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  • PUCL-K Report: Cultural Policing in Dakshin Kannada

    Anindita SenguptaTHE PEOPLE’S Union for Civil Liberties, Karnataka (PUCL-K), has put together a very comprehensive report on Cultural Policing in Dakshin Kannada. The fact-finding team (which included our contributor Usha BN) traveled to Mangalore and conducted extensive interviews with key groups, activists, academics and the police. The report provides interesting background information on Dakshin Kannada as a region, looks at the current climate of fear and lawlessness, and examines the multiple factors involved in this. It points out some very interesting things — the intersection of communalisation and criminalisation, cultural policing as ‘social apartheid’ and the role of the media, police, civil society. Read / download the entire report for free. Please spread the word widely as well by pasting extracts on your blogs or websites if possible.

    Excerpts:

    As one observer, who has been covering the events in Dakshina Kannada, put it, “Today saffron is the colour of power. You just walk around with a big red tilak and see how people treat you. Right from the shop keeper to the bus conductor to the policeman, everybody gives you respect. Without the tilak you are nothing, with the tilak you become a power structure.” Munir Kattipalya of the DYFI echoes this sentiment when he says, “This district is not only communalized but also progressively criminalized.”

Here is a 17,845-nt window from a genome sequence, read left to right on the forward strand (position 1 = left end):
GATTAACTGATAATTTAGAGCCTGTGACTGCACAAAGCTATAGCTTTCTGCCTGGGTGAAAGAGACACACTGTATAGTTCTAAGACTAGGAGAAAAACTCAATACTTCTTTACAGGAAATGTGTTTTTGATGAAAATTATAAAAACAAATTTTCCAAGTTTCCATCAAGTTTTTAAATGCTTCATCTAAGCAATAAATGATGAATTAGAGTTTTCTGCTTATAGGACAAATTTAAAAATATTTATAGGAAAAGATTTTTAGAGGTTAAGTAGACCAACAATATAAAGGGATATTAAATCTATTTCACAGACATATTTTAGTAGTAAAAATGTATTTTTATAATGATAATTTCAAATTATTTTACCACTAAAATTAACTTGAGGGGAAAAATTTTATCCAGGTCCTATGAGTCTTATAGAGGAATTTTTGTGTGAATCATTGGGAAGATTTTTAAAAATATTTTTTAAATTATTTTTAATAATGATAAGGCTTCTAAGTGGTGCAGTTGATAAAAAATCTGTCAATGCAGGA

What is indicated by such statements is that there is a strong link between communalization and criminalization. It is precisely because the state has chosen not to act when criminal activities are perpetrated under the garb of religion that criminal elements now feel that they have the sanction to perpetrate violence and Cultural Policing in Dakshina Kannada other forms of intimidation by using the garb of religion. This possibly explains the proliferation of vigilante groups in Dakshina Kannada.